at a mass ceremony sponsored by
the Sephardi Federation on
August 12. This year, for the first
time, the mass celebration will in-
clude a large number of Ethiopian
Jewish boys.
The project was started in 1980
by the Sephardi Federation's
social commission, for boys of
Sephardi underprivileged families
from Israel and Europe, under the
patronage of federation president
Nissim Gaon, a well-known Swiss
millionaire. Apart from transpor-
ting the boys and catering the oc-
casion, the sponsorship also
means providing the boys with a
Bar Mitzvah package which in-
cludes a set of tephillin
(Phylacteries) and a taUit prayer
shawl); a gift such as a watch; the
privilege of bringing two guests
(parents, or other relatives, usual-
ly) with their trip paid for; and
new clothes for the occasion.
Besides the boys and their
guests, numerous dignitaries of
the Sephardi communities and
Israeli leaders take part in the
celebrations, part of which are
held at the Western Wall in
Jerusalem. Last year Solomon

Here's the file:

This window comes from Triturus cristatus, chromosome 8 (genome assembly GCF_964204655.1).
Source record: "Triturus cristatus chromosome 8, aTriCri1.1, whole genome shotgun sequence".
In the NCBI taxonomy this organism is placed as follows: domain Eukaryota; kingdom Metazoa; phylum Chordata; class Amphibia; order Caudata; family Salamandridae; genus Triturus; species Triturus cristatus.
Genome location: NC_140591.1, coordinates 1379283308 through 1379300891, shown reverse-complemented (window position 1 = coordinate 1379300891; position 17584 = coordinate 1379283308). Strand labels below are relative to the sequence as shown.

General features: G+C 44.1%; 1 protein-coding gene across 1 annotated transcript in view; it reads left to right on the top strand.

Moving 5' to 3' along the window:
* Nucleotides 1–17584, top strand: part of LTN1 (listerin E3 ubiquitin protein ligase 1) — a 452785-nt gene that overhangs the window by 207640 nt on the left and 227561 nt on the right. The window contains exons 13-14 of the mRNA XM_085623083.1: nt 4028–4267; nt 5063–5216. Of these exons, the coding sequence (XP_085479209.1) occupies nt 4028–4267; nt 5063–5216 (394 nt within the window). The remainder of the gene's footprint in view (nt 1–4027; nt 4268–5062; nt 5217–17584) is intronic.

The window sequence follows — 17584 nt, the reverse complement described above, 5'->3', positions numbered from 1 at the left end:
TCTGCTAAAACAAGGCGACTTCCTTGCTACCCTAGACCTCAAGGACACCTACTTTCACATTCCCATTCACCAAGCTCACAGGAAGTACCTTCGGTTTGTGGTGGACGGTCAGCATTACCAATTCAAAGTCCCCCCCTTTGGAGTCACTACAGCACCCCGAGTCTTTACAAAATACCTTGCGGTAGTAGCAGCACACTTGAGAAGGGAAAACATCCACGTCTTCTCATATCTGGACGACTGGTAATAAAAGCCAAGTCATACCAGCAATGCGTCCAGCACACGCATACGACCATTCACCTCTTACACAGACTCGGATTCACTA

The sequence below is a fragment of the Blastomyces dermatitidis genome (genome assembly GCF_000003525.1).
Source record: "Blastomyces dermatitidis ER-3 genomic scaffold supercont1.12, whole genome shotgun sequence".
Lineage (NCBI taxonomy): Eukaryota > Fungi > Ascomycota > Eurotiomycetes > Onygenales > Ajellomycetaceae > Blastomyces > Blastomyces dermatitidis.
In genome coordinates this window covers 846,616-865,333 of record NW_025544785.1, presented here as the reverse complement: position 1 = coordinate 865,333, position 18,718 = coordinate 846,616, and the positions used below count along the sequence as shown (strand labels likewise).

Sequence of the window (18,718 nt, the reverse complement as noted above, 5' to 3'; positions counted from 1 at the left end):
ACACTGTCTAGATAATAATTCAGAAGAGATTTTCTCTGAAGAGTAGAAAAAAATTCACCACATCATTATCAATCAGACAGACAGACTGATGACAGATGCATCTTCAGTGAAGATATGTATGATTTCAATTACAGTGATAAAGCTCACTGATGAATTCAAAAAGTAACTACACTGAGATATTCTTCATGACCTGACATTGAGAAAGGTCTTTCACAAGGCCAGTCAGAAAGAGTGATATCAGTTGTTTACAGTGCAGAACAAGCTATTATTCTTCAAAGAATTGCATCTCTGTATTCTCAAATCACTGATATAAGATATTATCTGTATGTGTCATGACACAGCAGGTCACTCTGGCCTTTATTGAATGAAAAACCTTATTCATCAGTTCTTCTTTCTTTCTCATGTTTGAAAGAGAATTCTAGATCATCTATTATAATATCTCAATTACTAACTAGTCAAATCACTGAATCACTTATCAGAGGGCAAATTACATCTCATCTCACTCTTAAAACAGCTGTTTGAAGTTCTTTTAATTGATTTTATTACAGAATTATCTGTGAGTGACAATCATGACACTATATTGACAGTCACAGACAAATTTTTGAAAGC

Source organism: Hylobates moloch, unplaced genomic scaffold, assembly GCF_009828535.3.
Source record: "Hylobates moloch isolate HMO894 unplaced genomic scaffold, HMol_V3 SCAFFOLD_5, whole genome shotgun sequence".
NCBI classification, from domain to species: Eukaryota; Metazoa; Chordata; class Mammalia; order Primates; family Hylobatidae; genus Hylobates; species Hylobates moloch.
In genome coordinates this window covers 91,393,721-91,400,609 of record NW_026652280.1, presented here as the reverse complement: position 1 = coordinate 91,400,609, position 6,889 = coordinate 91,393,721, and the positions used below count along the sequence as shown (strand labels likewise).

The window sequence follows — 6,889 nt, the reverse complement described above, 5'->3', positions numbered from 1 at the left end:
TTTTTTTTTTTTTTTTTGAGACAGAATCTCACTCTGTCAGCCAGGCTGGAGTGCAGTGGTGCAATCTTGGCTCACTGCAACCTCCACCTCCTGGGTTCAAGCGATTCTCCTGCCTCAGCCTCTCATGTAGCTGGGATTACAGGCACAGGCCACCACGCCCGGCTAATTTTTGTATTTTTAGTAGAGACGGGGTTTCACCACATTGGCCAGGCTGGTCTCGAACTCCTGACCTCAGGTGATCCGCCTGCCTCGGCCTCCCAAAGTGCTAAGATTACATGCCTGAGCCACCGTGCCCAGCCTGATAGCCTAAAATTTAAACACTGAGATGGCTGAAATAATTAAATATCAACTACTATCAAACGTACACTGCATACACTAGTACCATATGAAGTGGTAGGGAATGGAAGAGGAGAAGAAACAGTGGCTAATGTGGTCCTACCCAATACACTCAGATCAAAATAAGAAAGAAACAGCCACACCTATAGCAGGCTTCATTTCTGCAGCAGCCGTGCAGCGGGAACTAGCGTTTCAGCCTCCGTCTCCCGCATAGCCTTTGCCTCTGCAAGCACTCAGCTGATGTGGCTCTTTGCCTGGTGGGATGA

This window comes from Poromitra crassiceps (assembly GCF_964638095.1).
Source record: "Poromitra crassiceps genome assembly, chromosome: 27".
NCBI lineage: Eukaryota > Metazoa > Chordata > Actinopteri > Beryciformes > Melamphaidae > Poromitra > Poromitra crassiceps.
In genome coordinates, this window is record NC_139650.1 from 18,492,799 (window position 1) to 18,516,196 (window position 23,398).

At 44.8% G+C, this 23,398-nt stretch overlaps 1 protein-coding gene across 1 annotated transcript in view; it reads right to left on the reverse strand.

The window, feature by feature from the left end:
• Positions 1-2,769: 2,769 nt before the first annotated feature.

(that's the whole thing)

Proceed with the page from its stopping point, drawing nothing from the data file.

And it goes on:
Fima's uncle, David Bouskila of
Pompano, was one of the chief
sponsors, when he took his own
son to Israel for his Bar Mitzvah,
and it was he who got Fima in-
volved in the project. (Bouskila
was the South Florida Jew who
single-handedly financed the erec-
tion of a large dome over the tomb
of "Baba Sali", the late famous
Rabbi Abuhatzeira of Netivot,
Israel, to whom hundreds of
thousands of Sephardi and
Ashkenazi Jews alike have at-
tributed powers of miraculous
blessings.)
Solomon Fima, a wholesale art
dealer whose family hails from
Morocco, said he would approach
everyone he knows to help in the
project, and would very much like
to have anyone who is interested
contact him at 994-3979. (Receipts
for contributions are issued by the
World Sephardi Federation's U.S.
branch and are tax deductible.)
First we created
the complete
summer vacation*
Then Wperfec*
That's a big statement. But Kutsher's is a big
vacation. Even by Catskills' standards. We're
big enough to offer poolsindoors and out
ft
,_Jf, racquetball, tennis, indoor ice-skating, a
supervised day camp, two nightclubs with new
shows nightly. .and that's just for starters! If .
you want to find out just how complete a sum- C
mer vacation can be come!
NHL SEOAKA JULY 4TH WEEKEND DAVID BRENNER
FRANKIE \ ALU THE FOUR SEASONS
LOLA FALANA GLADYS KNIGHT & THE PIPS
ROBERT KLEIN VIC DAMONE
BEN VEREEN LABOR DAY WEEKEND
Kutsher's
Monlicello New York 12701 (914) 794 6000
CALL TOLL FREE: (8001431 1273
Comekit Cam*Mn* Fari/iMi **v CaV fan* Hnmwtd
Boys receiving congratulations and a gift from an official of the
World Sephardic Federation following the Bar Mitzvah
celebration.
CoJofTVn*r^o'
fully Air Condition*!
Strictly Dietary L*"
Music EntartaJnmant